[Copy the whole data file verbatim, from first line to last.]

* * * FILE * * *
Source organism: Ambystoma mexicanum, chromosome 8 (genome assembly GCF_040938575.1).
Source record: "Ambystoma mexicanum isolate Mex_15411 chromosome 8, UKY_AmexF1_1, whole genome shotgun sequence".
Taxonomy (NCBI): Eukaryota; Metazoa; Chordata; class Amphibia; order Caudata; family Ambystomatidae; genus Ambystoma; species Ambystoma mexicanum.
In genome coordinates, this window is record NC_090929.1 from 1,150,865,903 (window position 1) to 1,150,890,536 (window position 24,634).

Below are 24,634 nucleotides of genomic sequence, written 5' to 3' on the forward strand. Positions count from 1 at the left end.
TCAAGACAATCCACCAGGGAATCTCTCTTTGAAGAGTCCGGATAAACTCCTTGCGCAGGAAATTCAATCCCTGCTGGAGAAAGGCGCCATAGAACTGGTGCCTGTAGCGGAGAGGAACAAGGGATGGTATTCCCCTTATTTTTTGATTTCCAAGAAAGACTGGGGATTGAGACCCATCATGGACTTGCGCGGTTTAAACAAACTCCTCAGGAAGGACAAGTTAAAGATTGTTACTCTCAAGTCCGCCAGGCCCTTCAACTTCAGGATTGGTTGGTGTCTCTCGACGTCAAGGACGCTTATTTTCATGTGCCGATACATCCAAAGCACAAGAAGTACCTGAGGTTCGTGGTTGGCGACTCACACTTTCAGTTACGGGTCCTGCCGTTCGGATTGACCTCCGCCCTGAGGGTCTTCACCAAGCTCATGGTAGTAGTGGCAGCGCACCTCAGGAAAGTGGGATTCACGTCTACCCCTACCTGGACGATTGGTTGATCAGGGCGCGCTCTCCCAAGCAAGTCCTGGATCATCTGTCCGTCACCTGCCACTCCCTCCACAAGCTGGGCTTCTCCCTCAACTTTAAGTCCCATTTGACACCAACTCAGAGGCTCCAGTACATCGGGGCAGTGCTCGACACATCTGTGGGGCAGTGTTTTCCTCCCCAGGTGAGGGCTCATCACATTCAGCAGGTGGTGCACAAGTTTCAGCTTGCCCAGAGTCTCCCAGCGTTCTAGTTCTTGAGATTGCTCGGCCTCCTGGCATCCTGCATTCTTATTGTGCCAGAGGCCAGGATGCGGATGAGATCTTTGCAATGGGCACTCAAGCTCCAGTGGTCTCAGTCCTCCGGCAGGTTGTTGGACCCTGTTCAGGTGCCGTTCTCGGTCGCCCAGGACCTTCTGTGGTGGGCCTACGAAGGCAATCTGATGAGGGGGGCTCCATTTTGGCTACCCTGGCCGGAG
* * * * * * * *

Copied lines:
Source organism: Ambystoma mexicanum, chromosome 8 (genome assembly GCF_040938575.1).
Source record: "Ambystoma mexicanum isolate Mex_15411 chromosome 8, UKY_AmexF1_1, whole genome shotgun sequence".
Taxonomy (NCBI): Eukaryota; Metazoa; Chordata; class Amphibia; order Caudata; family Ambystomatidae; genus Ambystoma; species Ambystoma mexicanum.
In genome coordinates, this window is record NC_090929.1 from 1,150,865,903 (window position 1) to 1,150,890,536 (window position 24,634).

Below are 24,634 nucleotides of genomic sequence, written 5' to 3' on the forward strand. Positions count from 1 at the left end.
TCAAGACAATCCACCAGGGAATCTCTCTTTGAAGAGTCCGGATAAACTCCTTGCGCAGGAAATTCAATCCCTGCTGGAGAAAGGCGCCATAGAACTGGTGCCTGTAGCGGAGAGGAACAAGGGATGGTATTCCCCTTATTTTTTGATTTCCAAGAAAGACTGGGGATTGAGACCCATCATGGACTTGCGCGGTTTAAACAAACTCCTCAGGAAGGACAAGTTAAAGATTGTTACTCTCAAGTCCGCCAGGCCCTTCAACTTCAGGATTGGTTGGTGTCTCTCGACGTCAAGGACGCTTATTTTCATGTGCCGATACATCCAAAGCACAAGAAGTACCTGAGGTTCGTGGTTGGCGACTCACACTTTCAGTTACGGGTCCTGCCGTTCGGATTGACCTCCGCCCTGAGGGTCTTCACCAAGCTCATGGTAGTAGTGGCAGCGCACCTCAGGAAAGTGGGATTCACGTCTACCCCTACCTGGACGATTGGTTGATCAGGGCGCGCTCTCCCAAGCAAGTCCTGGATCATCTGTCCGTCACCTGCCACTCCCTCCACAAGCTGGGCTTCTCCCTCAACTTTAAGTCCCATTTGACACCAACTCAGAGGCTCCAGTACATCGGGGCAGTGCTCGACACATCTGTGGGGCAGTGTTTTCCTCCCCAGGTGAGGGCTCATCACATTCAGCAGGTGGTGCACAAGTTTCAGCTTGCCCAGAGTCTCCCAGCGTTCTAGTTCTTGAGATTGCTCGGCCTCCTGGCATCCTGCATTCTTATTGTGCCAGAGGCCAGGATGCGGATGAGATCTTTGCAATGGGCACTCAAGCTCCAGTGGTCTCAGTCCTCCGGCAGGTTGTTGGACCCTGTTCAGGTGCCGTTCTCGGTCGCCCAGGACCTTCTGTGGTGGGCCTACGAAGGCAATCTGATGAGGGGGGCTCCATTTTGGCTACCCTGGCCGGAG